While analyzing the sonata I was also doing literature research and among others read the book by Pieter Bergé about the Beethoven’s Tempest Sonata2 and the famous article by Janet Schmalfeldt3 on analysis and performance. It seemed to me very difficult to make a new point about this subject. First of all it is already widely documented and secondly it seemed difficult to avoid the point where theorists and performers have critiqued Schmalfeldt: the analyst explains to the ‘poor’ performer how the work should be played. As a player it has never been my experience that an analysis is a leading factor in making real time decisions during a performance. It is very true, in my opinion, that an analysis can yield important ideas, but a real-time implementation of an analysis in a performance is not my idea of a successful interpretation. An element of surprise always remains a crucial factor in any live performance to bring the music to life. Furthermore the speculative element remains ever present in most of the sources I consulted. Joel Lester4 discusses an analytical matter in the Minuet of Mozart’s A major sonata (KV 331). In measure 40 and 41 the performer can choose to play m.40 as a half cadence (as Vladimir Horowitz does in his 1966 Carnegie Hall recital) or – as analysed by Schenker5- in the way where m.41 is a phrasing elision: it is the ending of the main theme- group (authentic cadence) and the beginning of the subordinate theme-group (Lili Kraus in a recording form 1966)6. It remains a matter of interpretation of the performer ánd the analyst that one of these options will be chosen. So given the complexity of the subject (analysis and performance), the vast amount of research already done on this subject and the lack of clarity about possible outcomes of a research dedicated to this subject it did not appear to be a good topic for my research.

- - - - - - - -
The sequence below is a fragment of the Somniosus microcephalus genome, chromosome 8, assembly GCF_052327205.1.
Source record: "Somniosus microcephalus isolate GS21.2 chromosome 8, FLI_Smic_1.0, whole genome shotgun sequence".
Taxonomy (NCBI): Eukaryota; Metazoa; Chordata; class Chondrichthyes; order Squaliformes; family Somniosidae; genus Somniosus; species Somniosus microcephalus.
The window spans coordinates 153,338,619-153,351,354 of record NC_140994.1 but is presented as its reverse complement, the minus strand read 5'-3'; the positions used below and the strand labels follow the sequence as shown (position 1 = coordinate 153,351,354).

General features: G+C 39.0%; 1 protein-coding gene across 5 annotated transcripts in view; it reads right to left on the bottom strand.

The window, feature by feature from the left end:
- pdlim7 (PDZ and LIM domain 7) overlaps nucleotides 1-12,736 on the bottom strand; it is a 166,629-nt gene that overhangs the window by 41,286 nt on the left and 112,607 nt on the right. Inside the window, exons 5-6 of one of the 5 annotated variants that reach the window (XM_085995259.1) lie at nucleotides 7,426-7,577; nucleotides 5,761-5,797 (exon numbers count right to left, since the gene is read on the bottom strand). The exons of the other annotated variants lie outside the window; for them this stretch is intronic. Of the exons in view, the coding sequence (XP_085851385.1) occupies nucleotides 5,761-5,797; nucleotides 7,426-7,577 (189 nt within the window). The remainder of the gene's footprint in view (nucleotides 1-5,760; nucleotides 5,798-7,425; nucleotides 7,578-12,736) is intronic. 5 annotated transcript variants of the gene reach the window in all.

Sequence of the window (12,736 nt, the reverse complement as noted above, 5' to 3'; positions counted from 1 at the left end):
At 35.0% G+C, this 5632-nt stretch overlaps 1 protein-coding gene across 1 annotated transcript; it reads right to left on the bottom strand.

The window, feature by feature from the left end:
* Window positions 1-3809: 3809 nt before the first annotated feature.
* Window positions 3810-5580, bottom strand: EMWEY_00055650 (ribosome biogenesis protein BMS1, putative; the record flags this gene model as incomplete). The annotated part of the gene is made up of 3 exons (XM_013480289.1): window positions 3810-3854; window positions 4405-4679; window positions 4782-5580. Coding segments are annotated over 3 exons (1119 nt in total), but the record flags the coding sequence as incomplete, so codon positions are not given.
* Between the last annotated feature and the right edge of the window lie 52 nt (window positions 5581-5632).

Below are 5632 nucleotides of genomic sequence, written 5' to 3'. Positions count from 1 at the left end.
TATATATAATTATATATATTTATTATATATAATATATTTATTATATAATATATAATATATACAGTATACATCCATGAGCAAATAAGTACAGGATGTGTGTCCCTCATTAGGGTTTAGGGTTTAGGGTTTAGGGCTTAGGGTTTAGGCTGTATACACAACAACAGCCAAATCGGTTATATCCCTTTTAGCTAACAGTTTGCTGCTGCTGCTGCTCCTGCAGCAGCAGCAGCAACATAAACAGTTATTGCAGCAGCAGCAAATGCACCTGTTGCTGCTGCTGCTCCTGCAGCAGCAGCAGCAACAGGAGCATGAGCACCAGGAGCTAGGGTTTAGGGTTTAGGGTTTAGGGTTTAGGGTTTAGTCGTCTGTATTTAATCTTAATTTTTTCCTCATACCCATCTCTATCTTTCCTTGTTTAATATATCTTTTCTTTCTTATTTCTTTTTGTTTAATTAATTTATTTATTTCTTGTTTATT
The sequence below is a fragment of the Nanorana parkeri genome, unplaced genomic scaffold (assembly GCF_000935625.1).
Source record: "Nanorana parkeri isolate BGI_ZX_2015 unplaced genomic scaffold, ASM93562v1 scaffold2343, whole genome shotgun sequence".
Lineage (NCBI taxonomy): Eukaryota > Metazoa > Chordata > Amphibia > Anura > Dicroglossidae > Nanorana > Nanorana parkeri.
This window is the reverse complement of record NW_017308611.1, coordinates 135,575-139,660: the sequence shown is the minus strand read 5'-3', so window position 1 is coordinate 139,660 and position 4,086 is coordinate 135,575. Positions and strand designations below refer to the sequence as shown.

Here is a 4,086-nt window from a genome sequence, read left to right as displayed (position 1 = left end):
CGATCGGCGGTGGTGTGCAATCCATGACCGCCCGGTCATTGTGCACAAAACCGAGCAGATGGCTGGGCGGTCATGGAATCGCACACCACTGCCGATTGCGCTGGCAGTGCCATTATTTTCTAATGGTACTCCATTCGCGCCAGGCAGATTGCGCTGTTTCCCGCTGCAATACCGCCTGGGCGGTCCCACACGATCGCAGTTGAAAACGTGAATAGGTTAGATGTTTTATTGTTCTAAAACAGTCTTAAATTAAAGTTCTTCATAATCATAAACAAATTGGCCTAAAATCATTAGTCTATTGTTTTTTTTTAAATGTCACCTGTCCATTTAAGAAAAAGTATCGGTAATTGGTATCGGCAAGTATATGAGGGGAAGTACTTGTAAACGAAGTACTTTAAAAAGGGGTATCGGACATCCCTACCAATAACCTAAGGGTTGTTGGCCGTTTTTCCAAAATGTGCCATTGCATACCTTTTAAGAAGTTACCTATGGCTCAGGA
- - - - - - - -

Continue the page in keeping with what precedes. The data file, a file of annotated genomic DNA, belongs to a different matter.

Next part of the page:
So around November it became clear that I wanted to focus on a different aspect of the outcome of an analysis. What could this bring to the practice room? Not specifically in the sense of an interpretation but in the sense of assimilating all the notes in a more exciting way. By exciting I mean a way of practicing where there is room for improvisation and in this sense for discovering the actual content of the piece instead of having it all right in front of you. In the next chapter I will bring forward the subject of this research. But before diving into the topic, let me explain my personal background, since I believe this is relevant to how this research came about.